x Abu Dhabi, UAETuesday 25 July 2017

'Social fitness' gym sees members have fun and get fit

The club hosts a number of functions, or Tribe events, which take place either at the gym or at hired locations, including restaurants, hotels and a dedicated Tribe Loft in Jumeirah Beach Residence.

TribeFit, a fitness club in Dubai Marina that uses the concept of “social fitness” to connect members both inside and outside the gym.
TribeFit, a fitness club in Dubai Marina that uses the concept of “social fitness” to connect members both inside and outside the gym.

DUBAI // Movie nights, brunches and soirees normally wouldn't be associated with fitness but a gym that has linked exercise with socialising is quickly gaining popularity.

Throngs of residents in the emirate have registered with TribeFit, a fitness club in Dubai Marina that uses the concept of "social fitness" to connect members both inside and outside the gym.

The club hosts a number of functions, or Tribe events, which take place either at the gym or at hired locations, including restaurants, hotels and a dedicated Tribe Loft in Jumeirah Beach Residence. More than 1,500 members have registered with the gym since its launch in March.

With colourful lights and walls adorned with the likes of Bob Marley, Che Guevara and street art, this is not your average gym. A cinema screen, cafe-lounge area, billiards table and an in-house DJ are some of the club's additional features.

Founder of the gym, the UAE born and raised Ajay Mankani said he was inspired to establish his own club after his experience at other gyms.

"I like to use this metaphor of going to work. If you went to work, sat at your desk, didn't say a word to anyone and then you left, you'd eventually quit, right?" he said. "Hence, many people quit going to the gym."

So Mr Mankani and his team went on a fact-finding mission to the most popular gyms in London and New York. "What was missing was the social component - getting people together, like-minded folk who have an interest in fitness," he said.

With a dominant expatriate population comprised of young professionals, Dubai was an ideal location.

"Dubai is a very transient place and people need a hub to meet new people, instead of the usual spots," said Ryan Cheal, the gym's general manager.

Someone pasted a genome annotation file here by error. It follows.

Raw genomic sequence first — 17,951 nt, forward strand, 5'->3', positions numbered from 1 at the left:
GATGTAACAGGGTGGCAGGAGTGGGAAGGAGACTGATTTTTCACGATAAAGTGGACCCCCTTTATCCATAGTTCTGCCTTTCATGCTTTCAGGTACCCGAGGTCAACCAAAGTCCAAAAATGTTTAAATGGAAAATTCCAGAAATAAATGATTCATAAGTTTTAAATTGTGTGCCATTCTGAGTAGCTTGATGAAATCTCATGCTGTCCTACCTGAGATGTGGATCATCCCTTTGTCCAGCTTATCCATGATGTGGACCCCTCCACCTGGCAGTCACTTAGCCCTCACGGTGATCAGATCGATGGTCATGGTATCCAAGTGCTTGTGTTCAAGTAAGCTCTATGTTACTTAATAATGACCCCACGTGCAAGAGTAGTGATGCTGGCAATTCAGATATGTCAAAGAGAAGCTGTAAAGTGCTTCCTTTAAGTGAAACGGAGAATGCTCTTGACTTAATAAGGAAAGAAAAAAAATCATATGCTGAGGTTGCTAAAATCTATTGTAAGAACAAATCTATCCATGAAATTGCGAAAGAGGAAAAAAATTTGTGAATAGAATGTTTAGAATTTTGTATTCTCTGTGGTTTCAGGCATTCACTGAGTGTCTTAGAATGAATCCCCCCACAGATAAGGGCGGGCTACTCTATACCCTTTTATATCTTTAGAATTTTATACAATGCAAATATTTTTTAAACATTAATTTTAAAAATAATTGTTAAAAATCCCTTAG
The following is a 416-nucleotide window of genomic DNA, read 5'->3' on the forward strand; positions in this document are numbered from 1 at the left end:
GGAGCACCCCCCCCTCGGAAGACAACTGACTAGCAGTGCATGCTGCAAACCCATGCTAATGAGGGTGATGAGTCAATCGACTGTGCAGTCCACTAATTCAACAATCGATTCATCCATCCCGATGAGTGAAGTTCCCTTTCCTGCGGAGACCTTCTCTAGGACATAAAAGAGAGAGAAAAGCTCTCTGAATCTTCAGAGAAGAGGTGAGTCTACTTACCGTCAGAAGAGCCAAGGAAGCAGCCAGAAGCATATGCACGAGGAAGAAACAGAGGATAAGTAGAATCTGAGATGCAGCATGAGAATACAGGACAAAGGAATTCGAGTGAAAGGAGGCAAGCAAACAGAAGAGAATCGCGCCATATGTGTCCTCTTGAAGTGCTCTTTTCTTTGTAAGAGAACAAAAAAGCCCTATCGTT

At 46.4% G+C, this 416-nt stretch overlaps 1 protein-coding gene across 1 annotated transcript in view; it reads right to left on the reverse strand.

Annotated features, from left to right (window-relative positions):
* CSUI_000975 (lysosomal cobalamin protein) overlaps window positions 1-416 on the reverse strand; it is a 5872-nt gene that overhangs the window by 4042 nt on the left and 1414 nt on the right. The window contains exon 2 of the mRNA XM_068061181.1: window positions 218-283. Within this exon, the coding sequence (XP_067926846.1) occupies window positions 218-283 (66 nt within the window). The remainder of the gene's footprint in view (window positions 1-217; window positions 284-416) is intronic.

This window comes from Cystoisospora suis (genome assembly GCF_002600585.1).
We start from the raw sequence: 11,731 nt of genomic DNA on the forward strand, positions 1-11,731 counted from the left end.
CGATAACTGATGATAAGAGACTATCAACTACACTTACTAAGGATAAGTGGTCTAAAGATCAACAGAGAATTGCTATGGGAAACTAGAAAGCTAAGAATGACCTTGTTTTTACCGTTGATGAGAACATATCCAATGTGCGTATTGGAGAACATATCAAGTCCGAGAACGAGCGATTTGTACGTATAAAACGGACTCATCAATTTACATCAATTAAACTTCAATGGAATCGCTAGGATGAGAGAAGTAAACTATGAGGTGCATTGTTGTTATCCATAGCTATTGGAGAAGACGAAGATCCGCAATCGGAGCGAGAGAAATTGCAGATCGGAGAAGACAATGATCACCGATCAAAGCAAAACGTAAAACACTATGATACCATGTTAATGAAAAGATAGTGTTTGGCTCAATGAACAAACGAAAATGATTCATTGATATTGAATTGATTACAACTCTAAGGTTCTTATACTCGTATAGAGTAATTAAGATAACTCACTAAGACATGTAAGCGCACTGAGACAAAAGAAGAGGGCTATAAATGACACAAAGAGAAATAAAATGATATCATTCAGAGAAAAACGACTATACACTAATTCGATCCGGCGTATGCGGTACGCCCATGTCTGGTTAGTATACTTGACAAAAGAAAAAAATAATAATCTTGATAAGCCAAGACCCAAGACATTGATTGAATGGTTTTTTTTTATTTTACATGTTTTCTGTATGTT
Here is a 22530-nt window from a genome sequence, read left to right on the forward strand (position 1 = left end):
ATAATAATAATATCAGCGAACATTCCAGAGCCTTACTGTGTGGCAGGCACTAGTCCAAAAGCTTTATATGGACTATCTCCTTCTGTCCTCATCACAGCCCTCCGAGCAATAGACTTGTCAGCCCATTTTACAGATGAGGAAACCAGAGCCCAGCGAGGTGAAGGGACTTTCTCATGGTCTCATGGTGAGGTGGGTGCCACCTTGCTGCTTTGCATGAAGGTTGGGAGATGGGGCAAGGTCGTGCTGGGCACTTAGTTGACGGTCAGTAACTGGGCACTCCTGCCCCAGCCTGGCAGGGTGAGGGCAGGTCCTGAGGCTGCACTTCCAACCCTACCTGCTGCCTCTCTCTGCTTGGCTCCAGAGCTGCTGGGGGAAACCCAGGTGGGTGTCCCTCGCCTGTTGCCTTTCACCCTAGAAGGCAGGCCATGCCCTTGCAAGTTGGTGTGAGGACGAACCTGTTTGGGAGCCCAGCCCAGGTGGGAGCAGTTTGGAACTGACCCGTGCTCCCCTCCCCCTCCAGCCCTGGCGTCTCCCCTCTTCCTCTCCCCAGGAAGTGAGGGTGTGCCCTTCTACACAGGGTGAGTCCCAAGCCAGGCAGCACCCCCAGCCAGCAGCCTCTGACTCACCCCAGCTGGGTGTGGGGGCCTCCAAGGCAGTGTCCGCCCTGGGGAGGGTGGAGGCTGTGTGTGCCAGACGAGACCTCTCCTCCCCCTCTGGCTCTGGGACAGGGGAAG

"This is a place where people with a common positive interest were coming to hang out."

That was the case for James Gottfried, a UK expatriate who moved to Dubai eight months ago. The marketing manager in publishing said he goes to the gym every day, spending between two to three hours each time.

"It was perfect because I only moved here recently and it was a great way to make friends," he said. "I'd say half the time I'm working out, the other half I'm socialising."

Mr Gottfried, 27, said the gym has also motivated him to work out more often.

Although the first half of the gym's concept is social, the second is fitness, with nine workout zones sprawled across its 23,000 square feet, including a yoga studio, an on-site boot camp area, a boxing area and a cardio zone. The club also has an off-site location in The Greens with a 25-metre pool and courts for football, volleyball or basketball.

Fitness experts say the "social fitness" concept works as long as events don't interfere with a gym's main purpose - to keep its members fit.

"It's known that when you're socialising with others who are conscious about their health and fitness, you're more likely to as well," said Tarek Samir, a personal trainer in Dubai. "It's also a good opportunity for trainers to get to know their clients better."

But, Mr Samir said, social events should not be held at the cost of the benefits expected from a gym. "I personally disagree with brunches. You work hard all week then it's lost because of one indulgent brunch on the weekend," he said. "The food served at these events needs to be healthy so that training doesn't go to waste."

All fitness-based events, which take place regularly, have food that fits, said Glen Stollery, group exercise manager. But the social events, which take place every four to six weeks, are "purely social".

"Many of our members are young professionals - they work and train hard but they want to play hard, too," he said. "Everyone deserves a cheat day, and we take that concept to the absolute maximum."

mismail@thenational.ae